The Cranberry Cotoneaster is a broad, arching shrub growing no more than 2 or 3 feet tall, but spreading widely to cover 6 feet or more of ground. The branches have a stronger central stem with arching side stems, giving it something of a herring-bone look. Branches overlay each other, making a dense and weed-resistant covering over the soil and turning blank spaces into beauty. The long arching stems will follow the ground, winding around rocks or cascading over a wall. The small rounded leaves are less than one inch long, with a smooth glossy surface and a dark green coloring. In fall they turn bright red, and these colored leaves usually stay on the plant for a long time, certainly into November, adding interest to the garden in early winter. In warmer zones they may stay all winter before being replaced by the new spring growth. Although this plant covers a large area, it is not invasive, because the stems don’t normally root, they just lie on the ground.

In spring small, 5-petalled blooms open all along the branches. These are pink and charming, and they make an attractive display in early spring. Over the summer these turn into ¼ inch round berries, which by fall are a bright cranberry-red, decorating the branches while the leaves are still green, and continuing to add to the beauty of the fall leaves.

Using the Cranberry Cotoneaster in Your Garden

Wherever you have open areas of soil in the sun, there you can plant the Cranberry Cotoneaster. It will soon make a solid mass of branches, filling the spaces in front of larger shrubs. It is especially useful on slopes, where its spreading form really stands out, and the branches catch soil that would otherwise wash away. Plant it along the top of a wall and let it hang over and down, or put it where a bed meets a driveway, to soften the hard straight lines. If you have a rock garden it’s a definite addition you want, spreading between rocks and boulders very effectively.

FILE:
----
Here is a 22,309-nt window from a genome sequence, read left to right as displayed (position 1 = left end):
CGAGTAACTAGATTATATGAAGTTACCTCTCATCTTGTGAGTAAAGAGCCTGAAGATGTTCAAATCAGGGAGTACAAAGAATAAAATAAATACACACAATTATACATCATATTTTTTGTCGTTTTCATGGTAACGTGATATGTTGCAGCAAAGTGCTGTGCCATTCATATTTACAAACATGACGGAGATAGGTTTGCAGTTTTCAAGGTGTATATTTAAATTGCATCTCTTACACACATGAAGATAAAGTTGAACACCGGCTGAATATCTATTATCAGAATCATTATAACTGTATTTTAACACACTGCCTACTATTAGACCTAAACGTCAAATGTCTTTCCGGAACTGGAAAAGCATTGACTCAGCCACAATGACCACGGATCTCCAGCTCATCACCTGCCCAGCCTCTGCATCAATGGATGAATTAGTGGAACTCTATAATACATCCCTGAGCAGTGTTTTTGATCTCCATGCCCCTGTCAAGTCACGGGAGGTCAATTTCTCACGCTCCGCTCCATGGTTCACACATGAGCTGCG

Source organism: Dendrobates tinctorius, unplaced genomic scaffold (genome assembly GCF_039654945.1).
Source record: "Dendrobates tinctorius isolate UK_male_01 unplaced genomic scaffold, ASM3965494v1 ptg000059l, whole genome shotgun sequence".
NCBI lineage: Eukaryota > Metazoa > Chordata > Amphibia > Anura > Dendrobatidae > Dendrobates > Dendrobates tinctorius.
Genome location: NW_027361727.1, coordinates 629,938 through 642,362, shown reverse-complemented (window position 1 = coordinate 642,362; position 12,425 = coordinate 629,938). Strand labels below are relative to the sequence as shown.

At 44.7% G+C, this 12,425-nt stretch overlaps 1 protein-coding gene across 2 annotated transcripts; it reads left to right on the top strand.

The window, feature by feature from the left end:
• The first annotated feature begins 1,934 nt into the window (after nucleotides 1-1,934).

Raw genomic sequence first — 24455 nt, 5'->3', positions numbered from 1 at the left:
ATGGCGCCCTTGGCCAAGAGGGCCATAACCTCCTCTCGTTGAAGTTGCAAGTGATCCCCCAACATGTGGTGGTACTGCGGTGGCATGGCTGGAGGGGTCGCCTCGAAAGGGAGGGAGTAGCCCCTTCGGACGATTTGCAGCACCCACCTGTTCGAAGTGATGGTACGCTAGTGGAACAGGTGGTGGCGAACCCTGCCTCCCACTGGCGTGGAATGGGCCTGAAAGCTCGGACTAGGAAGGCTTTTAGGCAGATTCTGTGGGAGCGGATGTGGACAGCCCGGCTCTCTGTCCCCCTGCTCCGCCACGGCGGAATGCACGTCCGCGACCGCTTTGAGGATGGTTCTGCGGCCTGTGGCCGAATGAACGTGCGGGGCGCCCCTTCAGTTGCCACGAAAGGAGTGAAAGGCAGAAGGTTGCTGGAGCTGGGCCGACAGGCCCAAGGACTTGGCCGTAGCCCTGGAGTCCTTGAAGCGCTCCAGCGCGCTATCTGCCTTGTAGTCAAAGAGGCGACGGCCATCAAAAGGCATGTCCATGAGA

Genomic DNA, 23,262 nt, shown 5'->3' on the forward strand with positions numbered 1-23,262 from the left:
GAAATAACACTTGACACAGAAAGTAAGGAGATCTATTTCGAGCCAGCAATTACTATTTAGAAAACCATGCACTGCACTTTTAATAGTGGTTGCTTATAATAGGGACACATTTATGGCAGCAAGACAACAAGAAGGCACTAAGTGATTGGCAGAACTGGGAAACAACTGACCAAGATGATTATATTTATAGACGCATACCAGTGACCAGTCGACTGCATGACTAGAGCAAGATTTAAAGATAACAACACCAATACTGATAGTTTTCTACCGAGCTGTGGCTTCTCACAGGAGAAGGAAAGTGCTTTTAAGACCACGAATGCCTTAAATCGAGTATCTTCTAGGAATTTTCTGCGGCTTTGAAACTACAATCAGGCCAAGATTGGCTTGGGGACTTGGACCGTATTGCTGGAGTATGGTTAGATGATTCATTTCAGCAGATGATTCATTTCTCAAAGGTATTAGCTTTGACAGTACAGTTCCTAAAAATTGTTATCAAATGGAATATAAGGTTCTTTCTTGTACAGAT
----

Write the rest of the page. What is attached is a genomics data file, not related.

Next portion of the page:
Hardiness

The Cranberry Cotoneaster thrives in all moderate zones, from zone 4 to zone 7, which includes a large part of the country.

Sun Exposure and Soil Conditions

Full sun is best for the Cranberry Cotoneaster, but it will happily tolerate a few hours of shade each day if it has to. It will grow in all well-drained soils, including alkaline soils and clay soils. It also tolerates some road salt, so it can be planted along paths and driveways. Avoid wet spots and that is all it takes to keep this adaptable plant happy in your garden. Once established it is reasonably drought tolerant, and dryness even intensifies the fall coloring. Water occasionally during extended hot an dry periods, especially during the first years.

Maintenance and Pruning

Generally free of pests and diseases, the Cranberry Cotoneaster is a very low-maintenance shrub, so plant it in abundance around your garden – it will reduce weeding, avoid the need for mulch, and give you multi-season interest. The natural form of the branching is attractive, so avoid any temptation to take the trimmer to it and turn it into a boring blob. If you want to reduce the size, remove whole branches, or shorten them back to a side branch, which can be done in early spring, or any time of year.

History and Origin of the Cranberry Cotoneaster

The Cranberry Cotoneaster, Cotoneaster apiculatus, was first collected in western China in 1910 by Ernest Henry Wilson. Known as ‘Chinese’ Wilson, this famous plant collector and explorer travelled extensively through China and Japan collecting new plants for the English nursery of James Veitch & Sons and for the Arnold Arboretum in Boston. He made major contributions to the Asian plants we grow in our gardens today, and the Cranberry Cotoneaster is one of the most well-known of his plants. It is not clear, though, that the plant we are growing today really is a descendent of his introduction, and the identification of this plant and its near relatives is obscure. There may be doubt about its true name, but there is no doubt about the beauty of the Cranberry Cotoneaster.

Buying the Cranberry Cotoneaster at the Tree Center

The Cranberry Cotoneaster is a great groundcover that is always worthwhile growing. If you need something similar but lower, take a look at the Tom Thumb Cotoneaster, its little brother. Perhaps you have places for both, but be sure to order right away, because these popular groundcover plants sell out very quickly.

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Cranberry Cotoneaster

Cotoneaster apiculatus